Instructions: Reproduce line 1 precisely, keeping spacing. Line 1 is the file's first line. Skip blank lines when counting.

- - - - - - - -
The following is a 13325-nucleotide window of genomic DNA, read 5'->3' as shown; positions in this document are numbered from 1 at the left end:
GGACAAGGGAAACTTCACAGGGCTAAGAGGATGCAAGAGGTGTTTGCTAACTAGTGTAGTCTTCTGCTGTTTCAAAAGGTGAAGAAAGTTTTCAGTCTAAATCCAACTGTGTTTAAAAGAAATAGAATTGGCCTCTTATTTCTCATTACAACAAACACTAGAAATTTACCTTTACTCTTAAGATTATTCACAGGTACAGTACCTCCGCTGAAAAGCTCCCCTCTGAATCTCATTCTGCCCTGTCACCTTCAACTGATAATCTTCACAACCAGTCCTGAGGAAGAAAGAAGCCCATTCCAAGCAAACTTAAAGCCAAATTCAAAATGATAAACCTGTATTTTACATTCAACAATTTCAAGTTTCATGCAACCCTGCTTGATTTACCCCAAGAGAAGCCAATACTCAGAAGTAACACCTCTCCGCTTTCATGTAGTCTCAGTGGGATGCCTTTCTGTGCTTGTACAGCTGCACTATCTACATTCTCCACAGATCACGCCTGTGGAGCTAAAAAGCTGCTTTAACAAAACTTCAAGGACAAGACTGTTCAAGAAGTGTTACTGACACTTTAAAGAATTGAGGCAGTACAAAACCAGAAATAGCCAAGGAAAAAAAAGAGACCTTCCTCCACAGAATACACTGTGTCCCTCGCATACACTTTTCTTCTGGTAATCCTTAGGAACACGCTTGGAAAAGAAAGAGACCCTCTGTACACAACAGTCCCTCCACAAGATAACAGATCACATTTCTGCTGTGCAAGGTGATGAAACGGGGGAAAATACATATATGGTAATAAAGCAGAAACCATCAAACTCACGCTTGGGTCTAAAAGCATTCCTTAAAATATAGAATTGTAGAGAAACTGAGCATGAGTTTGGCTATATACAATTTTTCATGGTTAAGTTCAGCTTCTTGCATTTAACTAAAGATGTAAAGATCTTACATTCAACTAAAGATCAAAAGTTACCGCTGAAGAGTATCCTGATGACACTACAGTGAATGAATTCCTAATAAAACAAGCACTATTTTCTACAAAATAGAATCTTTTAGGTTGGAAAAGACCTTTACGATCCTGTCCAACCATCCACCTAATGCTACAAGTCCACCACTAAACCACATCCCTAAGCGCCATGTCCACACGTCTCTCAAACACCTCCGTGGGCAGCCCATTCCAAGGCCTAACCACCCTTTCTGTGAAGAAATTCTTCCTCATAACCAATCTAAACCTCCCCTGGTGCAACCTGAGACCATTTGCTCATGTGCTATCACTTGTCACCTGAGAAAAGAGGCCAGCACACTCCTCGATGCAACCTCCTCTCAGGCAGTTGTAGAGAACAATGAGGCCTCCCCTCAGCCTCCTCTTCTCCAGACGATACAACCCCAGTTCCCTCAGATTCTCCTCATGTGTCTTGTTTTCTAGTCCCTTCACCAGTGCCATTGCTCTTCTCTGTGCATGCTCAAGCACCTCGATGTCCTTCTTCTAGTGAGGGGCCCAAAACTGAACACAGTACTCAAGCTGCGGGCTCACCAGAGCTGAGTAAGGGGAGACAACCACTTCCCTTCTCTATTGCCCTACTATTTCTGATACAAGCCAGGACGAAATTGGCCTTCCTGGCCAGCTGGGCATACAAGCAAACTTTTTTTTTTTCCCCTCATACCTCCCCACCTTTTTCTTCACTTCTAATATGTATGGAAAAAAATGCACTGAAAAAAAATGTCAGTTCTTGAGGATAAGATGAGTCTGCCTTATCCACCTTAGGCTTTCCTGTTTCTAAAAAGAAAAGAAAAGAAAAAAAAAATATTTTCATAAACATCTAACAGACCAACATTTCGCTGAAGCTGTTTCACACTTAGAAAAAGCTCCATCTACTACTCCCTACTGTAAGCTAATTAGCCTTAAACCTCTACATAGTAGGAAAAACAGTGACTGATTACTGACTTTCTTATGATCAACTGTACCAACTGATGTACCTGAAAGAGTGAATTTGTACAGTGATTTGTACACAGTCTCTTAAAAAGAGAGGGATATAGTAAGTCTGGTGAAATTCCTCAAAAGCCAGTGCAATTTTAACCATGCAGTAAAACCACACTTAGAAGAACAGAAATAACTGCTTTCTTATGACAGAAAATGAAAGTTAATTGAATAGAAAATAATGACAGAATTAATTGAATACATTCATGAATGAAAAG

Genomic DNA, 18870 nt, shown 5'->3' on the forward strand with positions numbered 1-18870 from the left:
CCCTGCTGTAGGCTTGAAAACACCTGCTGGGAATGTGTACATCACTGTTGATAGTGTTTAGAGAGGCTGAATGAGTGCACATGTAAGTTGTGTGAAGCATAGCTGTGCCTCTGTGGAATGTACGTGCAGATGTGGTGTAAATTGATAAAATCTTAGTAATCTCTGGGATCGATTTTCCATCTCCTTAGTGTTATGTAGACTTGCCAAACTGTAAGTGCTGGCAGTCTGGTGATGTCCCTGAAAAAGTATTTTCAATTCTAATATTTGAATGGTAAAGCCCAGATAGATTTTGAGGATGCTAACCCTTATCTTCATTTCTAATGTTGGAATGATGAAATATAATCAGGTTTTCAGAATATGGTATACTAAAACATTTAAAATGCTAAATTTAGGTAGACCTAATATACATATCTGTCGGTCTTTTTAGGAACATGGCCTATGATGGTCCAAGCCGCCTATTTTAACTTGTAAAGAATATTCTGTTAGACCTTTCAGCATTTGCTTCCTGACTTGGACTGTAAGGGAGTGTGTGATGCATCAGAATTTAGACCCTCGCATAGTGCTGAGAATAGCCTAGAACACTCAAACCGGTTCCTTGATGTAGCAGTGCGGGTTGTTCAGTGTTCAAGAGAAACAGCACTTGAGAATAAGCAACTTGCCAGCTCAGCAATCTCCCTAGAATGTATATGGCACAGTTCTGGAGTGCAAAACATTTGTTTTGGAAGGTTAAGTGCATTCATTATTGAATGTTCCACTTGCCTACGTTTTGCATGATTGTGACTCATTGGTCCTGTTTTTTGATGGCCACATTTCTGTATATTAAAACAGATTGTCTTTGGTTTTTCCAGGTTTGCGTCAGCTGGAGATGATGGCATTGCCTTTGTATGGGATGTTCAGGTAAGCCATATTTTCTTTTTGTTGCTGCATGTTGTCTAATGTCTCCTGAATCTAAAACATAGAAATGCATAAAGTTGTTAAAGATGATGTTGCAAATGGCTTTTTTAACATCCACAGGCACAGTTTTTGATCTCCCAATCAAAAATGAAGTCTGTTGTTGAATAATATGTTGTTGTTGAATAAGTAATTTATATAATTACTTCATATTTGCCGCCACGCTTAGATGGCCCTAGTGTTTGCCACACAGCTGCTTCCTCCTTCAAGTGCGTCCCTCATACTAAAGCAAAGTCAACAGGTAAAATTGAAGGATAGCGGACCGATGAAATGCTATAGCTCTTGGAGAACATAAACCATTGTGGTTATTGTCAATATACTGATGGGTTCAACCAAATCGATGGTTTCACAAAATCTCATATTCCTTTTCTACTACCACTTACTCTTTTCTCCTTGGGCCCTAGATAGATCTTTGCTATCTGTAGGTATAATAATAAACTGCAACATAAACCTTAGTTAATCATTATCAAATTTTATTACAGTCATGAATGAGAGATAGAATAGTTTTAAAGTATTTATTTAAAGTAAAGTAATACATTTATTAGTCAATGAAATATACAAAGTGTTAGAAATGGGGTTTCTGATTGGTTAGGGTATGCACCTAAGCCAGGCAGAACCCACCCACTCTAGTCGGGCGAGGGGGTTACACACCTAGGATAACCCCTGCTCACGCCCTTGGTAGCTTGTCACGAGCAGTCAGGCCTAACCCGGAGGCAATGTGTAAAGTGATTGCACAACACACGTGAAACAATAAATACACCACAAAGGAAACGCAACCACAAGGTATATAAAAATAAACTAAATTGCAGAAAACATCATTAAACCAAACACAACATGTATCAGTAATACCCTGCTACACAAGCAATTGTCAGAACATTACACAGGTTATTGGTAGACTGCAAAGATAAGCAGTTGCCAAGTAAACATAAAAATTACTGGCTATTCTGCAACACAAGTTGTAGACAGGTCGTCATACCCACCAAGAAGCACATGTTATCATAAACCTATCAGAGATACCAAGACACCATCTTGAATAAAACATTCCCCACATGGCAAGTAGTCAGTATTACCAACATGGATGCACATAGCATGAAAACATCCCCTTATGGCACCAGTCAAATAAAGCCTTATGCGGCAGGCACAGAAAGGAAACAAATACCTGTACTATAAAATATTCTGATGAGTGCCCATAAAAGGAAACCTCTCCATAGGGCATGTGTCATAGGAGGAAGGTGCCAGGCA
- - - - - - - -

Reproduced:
The following is a 13325-nucleotide window of genomic DNA, read 5'->3' as shown; positions in this document are numbered from 1 at the left end: